The Line Between Esports and Gaming Addiction

Throughout my childhood, I was constantly busy trying to balance my schoolwork, softball practices, and my social life. When I had the odd day off though, I savored being able to just sit in front of my PlayStation 2 for the day playing various video games.

In my own experience, I was never questioned by my mom and dad if this type of activity was healthy, but I did witness my friends’ parents constantly monitoring their time spent gaming. As the popularity of esports – or organized competitive video gaming (Jenny et al., 2017) – has risen through the years, questions of appropriate screen time and fears of gaming addiction have become a societal debate.

During my Introduction to Esports course at Slippery Rock University of Pennsylvania, Dr. Seth Jenny has been teaching us content such as the history behind esports, skills associated with the profession, and different societal views of gaming. Esports can be defined as a type of sport that must be mediated by human-computer interfaces where the player exercises fine motor skills in a rule-based, electronic environment (Hedlund et al., 2020). Acquiring these skills takes training like any other type of sport, but rather than improving physicality with gross motor activities, esports requires players to spend copious amounts of time relatively sedentary in front of a screen.

Fears are thus raised about a term called Internet Gaming Disorder. Within the Diagnostic and Statistical Manual of Mental Disorders, the American Psychiatric Association characterized this disorder “by persistent gaming behavior, impaired control over gaming and functional impairment due to gaming usually for a period of at least 12 months” (as cited by Stevens et al., 2020, p. 1).

Symptoms of Internet Gaming Disorder (American Psychiatric Association, 2023) include:

· Increasing amounts of time spent playing video games despite negative consequences

· Preoccupation with video gaming when away from it

· Not prioritizing life outside of gaming, and neglecting responsibilities

· Ignoring negative consequences of video gaming

· Lying to cover up time and money spent on video gaming

· Isolating oneself and withdrawing from activities that were previously enjoyed

· Irritability when trying to cut back on video gaming, or when away from gaming

So, when somebody’s career is being a professional video game (i.e., esports) player, how are some of these symptoms possible to avoid? Does this mean the esports profession is unhealthy to encourage others to join?

I think it is important to remember that employees becoming addicted to their work in any career field is not a new issue. If the term video gaming is removed from the symptoms list and is replaced by “work,” one could argue that esports as a whole should not be the target of the issue, but instead ensuring those involved in the profession are maintaining a proper work-life balance. In anything, moderation is key!

Király and colleagues (2017) sum this idea up nicely regarding policymaking of video game use:

Given that we now live in an entirely technology-based world, overpathologizing behaviors…that were unusual a few decades ago but have become parts of normal life today may be more harmful than beneficial for some individuals (p. 513).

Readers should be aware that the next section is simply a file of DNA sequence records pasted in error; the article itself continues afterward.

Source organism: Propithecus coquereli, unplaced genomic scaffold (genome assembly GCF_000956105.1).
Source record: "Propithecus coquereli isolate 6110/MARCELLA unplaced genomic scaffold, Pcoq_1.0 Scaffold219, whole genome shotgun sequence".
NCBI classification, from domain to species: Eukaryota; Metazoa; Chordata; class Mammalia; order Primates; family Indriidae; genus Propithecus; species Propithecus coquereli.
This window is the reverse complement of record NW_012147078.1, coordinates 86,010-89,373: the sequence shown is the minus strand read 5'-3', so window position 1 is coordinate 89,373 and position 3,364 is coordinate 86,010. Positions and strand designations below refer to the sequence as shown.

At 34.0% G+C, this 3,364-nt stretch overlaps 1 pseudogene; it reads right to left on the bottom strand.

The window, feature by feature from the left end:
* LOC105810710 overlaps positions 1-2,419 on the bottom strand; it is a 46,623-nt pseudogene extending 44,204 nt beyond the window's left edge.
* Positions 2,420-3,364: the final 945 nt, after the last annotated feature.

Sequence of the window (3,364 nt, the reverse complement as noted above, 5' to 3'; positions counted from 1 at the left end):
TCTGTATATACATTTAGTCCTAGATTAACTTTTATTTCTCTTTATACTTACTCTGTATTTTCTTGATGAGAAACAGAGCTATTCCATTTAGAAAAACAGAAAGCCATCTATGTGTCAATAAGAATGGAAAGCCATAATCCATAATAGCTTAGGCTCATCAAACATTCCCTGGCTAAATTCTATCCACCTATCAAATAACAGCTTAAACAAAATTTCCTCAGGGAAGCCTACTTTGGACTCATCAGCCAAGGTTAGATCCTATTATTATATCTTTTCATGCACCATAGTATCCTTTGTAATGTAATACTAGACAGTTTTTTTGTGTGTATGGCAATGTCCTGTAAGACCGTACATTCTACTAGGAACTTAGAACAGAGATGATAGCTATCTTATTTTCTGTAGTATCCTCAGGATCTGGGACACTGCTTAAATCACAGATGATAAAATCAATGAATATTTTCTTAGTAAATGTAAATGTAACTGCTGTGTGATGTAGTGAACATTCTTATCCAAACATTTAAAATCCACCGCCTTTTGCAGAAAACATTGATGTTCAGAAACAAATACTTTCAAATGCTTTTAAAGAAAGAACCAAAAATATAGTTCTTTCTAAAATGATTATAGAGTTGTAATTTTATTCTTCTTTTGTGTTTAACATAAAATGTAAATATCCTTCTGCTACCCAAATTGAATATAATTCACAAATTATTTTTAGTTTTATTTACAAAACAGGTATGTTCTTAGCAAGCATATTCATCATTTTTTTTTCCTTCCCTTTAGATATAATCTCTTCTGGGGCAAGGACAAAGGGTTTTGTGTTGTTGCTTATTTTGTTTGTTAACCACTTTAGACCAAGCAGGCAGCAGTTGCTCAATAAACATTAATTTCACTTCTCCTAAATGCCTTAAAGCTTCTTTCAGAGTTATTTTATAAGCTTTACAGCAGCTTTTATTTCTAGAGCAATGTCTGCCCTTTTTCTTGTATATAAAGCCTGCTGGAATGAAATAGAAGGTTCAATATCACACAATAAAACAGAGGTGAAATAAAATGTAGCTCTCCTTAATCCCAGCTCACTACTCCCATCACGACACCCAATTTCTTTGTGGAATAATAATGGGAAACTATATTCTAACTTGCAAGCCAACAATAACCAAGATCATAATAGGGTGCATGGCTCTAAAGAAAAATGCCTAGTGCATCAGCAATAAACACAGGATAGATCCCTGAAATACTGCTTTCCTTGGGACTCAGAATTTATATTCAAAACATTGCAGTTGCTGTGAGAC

While Internet Gaming Disorder could be erroneously associated with esports, I do not believe that the entire profession should suffer in response. Instead, players should be monitored by coaches and team managers like any other sport to avoid over-use and ensure that their mental and physical health is not declining.


Michelina Ponziani is a Junior Professional Writing and Integrated Marketing major from Jeannette, Pennsylvania at Slippery Rock University of Pennsylvania. She is a student in Dr. Seth Jenny’s Introduction to Esports course in the Department of Exercise Science and Athletic Training.

References American Psychiatric Association (2023). Internet gaming.

Hedlund, D., Fried, G., & Smith, R. (2020). Esports business management. Human Kinetics.

Jenny, S., Manning, R. D., Keiper, M. C., & Olrich, T. W. (2017). Virtual(ly) athletes: Where eSports fit within the definition of “sport”. Quest, 69(1), 1-18.

Király, O., Griffiths, M. D., King, D. L., Lee, H.-K., Lee, S.-Y., Bányai, F., Zsila, Á., Takacs, Z. K., & Demetrovics, Z. (2017). Policy responses to problematic video game use: A systematic review of current measures and future possibilities. Journal of Behavioral Addictions, 7(3), 503–517.

Stevens, M. W. R., Dorstyn, D., Delfabbro, P. H., & King, D. L. (2020). Global prevalence of gaming disorder: A systematic review and meta-analysis. Australian and New Zealand Journal of Psychiatry, 55(6), 553–568.

This microblog post was a featured post in #slowchathealth’s #microblogmonth event. You can search for all of the featured posts here. Please do follow each of the outstanding contributors on social media (including Michelina Ponziani, the author of this post) and consider writing a microblog post of your own to be shared with the global audience of

Pair this post with the following:

The Relation Between Esports/Gaming and Increased Sleep Disturbances by Danessa Allison

Teacher and Stress Reliever: From Sonic to Valorant by Joshua Peters

The Dangers of Energy Drink Sponsorship in Esports by Christian Durban

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